Other panels included “Culture and Critique” which focused on the cultural implications of computer interaction and “Beyond the Screen” which examined the relationship of physical objects (from wearables to tangible interfaces) to networked digital systems. Regine Halter and Dorothee Schiesser (Shoplab) of the Hyperwerk studio ( in Basel gave a talk entitled “We like design (but we don’t know if design likes us)” where they detailed interactive projects their students worked on ranging from fabric pattern design created by tracking people in a space to augmented experiences in the retail shopping world. Taking the virtual onto the street was Katherine Moriwaki and Sabine Seymour, both Design Fellows at Parsons School of Design in NYC. They spoke about their collaboration studio in Wearable Technology and Fashion ( and presented their focus on fashion and technology as the ultimate “fantasy amplifiers” – focusing on student projects which included a camera-flash necklace called the “Man Repellent” and a t-shirt as dynamic visual display for activist groups. Finishing up the panel was the French duo, who presented a slick version of hybrid networked spaces with multiple projection screens, a wearable scarf/telephone, and a new interpretation of Internet time as the global “25th time zone”.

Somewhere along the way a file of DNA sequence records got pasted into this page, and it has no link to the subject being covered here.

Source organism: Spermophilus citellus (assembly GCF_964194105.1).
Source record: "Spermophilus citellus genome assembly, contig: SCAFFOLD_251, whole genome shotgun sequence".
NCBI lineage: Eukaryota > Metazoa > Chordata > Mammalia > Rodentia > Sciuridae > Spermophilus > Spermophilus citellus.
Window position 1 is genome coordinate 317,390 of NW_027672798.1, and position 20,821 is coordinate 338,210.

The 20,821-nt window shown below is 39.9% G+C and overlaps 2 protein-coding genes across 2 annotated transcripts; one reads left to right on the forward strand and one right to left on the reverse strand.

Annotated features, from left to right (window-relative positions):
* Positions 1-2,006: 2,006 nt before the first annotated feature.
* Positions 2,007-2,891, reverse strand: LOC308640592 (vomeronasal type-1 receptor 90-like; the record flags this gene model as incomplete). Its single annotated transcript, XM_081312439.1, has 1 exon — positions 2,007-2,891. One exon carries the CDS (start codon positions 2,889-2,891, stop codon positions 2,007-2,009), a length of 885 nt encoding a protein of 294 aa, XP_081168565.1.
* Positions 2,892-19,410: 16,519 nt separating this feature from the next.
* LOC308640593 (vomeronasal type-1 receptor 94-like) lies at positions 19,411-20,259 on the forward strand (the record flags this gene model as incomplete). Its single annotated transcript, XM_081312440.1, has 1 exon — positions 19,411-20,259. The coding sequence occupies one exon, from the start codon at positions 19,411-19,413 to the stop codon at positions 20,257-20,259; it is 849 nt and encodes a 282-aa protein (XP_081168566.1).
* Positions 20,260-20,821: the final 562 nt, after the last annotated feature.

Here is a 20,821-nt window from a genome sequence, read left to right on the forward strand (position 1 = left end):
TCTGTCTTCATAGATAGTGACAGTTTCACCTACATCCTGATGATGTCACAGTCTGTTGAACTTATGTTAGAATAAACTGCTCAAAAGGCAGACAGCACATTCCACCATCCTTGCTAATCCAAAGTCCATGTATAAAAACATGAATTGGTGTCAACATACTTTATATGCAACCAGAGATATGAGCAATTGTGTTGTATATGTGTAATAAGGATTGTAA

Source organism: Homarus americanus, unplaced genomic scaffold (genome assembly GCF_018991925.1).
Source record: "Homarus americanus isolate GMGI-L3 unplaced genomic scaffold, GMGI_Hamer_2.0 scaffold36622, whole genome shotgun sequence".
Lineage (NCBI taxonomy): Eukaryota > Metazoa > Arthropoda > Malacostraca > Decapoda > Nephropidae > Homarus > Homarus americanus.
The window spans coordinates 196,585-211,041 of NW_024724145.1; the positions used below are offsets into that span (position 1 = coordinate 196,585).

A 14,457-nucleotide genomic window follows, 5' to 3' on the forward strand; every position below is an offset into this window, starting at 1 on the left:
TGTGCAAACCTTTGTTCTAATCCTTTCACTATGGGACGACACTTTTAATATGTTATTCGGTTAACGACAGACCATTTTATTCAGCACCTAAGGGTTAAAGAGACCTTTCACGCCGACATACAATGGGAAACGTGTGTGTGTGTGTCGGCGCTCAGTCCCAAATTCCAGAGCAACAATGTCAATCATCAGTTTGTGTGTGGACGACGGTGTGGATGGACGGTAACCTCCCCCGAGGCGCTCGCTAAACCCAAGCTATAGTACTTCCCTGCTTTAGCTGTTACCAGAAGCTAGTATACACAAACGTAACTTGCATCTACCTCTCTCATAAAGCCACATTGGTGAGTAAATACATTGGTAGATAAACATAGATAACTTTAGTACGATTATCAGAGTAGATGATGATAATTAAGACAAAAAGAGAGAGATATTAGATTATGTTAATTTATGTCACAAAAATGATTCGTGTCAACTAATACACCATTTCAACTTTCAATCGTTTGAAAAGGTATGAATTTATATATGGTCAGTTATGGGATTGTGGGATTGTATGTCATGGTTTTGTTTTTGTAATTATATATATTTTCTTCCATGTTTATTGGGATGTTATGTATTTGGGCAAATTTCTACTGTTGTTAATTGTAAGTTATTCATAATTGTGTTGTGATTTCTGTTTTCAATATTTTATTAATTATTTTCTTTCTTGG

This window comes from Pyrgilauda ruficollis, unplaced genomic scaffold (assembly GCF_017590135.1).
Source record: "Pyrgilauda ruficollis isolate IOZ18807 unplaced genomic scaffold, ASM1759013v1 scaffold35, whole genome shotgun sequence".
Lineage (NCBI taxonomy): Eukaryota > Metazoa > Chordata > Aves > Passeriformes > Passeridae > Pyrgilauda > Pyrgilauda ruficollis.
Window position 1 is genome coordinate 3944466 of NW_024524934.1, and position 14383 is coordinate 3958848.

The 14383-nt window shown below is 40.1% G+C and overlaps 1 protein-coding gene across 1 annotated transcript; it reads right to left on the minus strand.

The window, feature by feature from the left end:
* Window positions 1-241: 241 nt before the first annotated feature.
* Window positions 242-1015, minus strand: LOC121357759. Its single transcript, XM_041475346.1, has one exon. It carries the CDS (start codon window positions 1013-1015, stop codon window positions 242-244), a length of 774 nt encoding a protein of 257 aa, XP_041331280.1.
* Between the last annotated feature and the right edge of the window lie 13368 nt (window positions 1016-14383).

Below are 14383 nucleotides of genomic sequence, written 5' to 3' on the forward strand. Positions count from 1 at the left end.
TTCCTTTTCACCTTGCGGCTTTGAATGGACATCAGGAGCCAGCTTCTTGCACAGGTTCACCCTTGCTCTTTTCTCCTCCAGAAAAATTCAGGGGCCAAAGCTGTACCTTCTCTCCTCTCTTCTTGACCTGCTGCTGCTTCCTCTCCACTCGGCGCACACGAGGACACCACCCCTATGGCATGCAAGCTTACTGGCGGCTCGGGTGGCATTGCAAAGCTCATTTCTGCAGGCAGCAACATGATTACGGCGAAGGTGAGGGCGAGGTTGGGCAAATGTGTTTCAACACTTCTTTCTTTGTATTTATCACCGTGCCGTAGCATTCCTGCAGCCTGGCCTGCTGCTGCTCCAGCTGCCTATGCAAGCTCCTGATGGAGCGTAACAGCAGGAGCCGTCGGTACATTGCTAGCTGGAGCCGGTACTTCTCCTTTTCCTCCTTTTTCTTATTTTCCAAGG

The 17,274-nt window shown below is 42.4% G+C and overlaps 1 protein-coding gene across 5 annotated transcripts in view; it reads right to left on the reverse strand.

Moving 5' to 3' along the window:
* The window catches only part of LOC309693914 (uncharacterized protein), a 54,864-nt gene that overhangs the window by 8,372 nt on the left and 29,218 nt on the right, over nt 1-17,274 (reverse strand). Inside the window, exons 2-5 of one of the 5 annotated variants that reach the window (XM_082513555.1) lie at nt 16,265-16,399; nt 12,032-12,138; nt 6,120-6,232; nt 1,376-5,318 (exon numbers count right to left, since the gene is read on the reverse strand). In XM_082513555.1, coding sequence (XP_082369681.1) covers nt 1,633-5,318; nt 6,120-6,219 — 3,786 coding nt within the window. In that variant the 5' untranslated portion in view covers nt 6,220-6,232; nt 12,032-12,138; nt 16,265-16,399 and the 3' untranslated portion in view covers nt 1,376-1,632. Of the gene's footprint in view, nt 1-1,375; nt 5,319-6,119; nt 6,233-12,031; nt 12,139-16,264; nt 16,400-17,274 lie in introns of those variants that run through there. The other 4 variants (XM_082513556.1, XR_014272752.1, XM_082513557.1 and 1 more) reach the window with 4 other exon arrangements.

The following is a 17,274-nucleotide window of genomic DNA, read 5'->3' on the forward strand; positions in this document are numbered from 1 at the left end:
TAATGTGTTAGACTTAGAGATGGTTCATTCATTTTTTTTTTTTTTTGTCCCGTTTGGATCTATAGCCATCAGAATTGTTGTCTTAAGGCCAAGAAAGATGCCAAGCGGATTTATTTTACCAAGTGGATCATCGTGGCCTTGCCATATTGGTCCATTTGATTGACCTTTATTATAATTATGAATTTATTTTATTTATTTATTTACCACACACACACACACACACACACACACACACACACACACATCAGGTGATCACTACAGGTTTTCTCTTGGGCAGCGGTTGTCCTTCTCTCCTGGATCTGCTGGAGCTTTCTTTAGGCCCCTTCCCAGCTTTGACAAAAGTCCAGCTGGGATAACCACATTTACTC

As the conference came to a close, even more questions arose as to where the future of interaction design is heading. Will faster computers surpass the imagination? Are we in an epic battle between high-tech hyperrealism and lo-tech creativity? Are metaphors of interface too great to overcome? How can we integrate the breath and depth of human experience into human/computer interaction? How far has this debate come and how will it manifest itself in the future? Hopefully that’s a question that will be constantly challenged and questioned over time. Lucky for us, events like Numer 02 exist and continue to honor this dialogue as an integral element of technological theory and implementation both at the individual and social levels.